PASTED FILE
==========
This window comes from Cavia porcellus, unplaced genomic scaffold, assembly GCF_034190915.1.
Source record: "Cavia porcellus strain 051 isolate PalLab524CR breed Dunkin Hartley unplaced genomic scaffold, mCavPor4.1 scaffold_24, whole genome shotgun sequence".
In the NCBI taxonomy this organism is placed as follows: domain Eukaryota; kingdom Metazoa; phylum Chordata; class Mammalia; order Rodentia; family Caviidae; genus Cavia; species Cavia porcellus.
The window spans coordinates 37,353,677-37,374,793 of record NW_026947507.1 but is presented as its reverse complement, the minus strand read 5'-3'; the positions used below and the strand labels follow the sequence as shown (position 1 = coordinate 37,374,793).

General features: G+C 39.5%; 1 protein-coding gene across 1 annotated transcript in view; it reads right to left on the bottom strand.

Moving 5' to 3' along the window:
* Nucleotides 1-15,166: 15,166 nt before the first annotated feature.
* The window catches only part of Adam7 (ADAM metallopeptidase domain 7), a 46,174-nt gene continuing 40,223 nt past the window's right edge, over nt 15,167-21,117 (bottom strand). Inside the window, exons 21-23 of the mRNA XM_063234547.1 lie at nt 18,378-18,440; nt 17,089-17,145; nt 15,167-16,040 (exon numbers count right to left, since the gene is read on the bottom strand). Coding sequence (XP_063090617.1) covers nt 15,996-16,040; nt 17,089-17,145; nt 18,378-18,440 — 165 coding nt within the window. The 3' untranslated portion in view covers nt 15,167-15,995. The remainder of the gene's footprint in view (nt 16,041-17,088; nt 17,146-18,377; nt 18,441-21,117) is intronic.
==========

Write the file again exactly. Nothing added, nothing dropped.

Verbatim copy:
This window comes from Cavia porcellus, unplaced genomic scaffold, assembly GCF_034190915.1.
Source record: "Cavia porcellus strain 051 isolate PalLab524CR breed Dunkin Hartley unplaced genomic scaffold, mCavPor4.1 scaffold_24, whole genome shotgun sequence".
In the NCBI taxonomy this organism is placed as follows: domain Eukaryota; kingdom Metazoa; phylum Chordata; class Mammalia; order Rodentia; family Caviidae; genus Cavia; species Cavia porcellus.
The window spans coordinates 37,353,677-37,374,793 of record NW_026947507.1 but is presented as its reverse complement, the minus strand read 5'-3'; the positions used below and the strand labels follow the sequence as shown (position 1 = coordinate 37,374,793).

General features: G+C 39.5%; 1 protein-coding gene across 1 annotated transcript in view; it reads right to left on the bottom strand.

Moving 5' to 3' along the window:
* Nucleotides 1-15,166: 15,166 nt before the first annotated feature.
* The window catches only part of Adam7 (ADAM metallopeptidase domain 7), a 46,174-nt gene continuing 40,223 nt past the window's right edge, over nt 15,167-21,117 (bottom strand). Inside the window, exons 21-23 of the mRNA XM_063234547.1 lie at nt 18,378-18,440; nt 17,089-17,145; nt 15,167-16,040 (exon numbers count right to left, since the gene is read on the bottom strand). Coding sequence (XP_063090617.1) covers nt 15,996-16,040; nt 17,089-17,145; nt 18,378-18,440 — 165 coding nt within the window. The 3' untranslated portion in view covers nt 15,167-15,995. The remainder of the gene's footprint in view (nt 16,041-17,088; nt 17,146-18,377; nt 18,441-21,117) is intronic.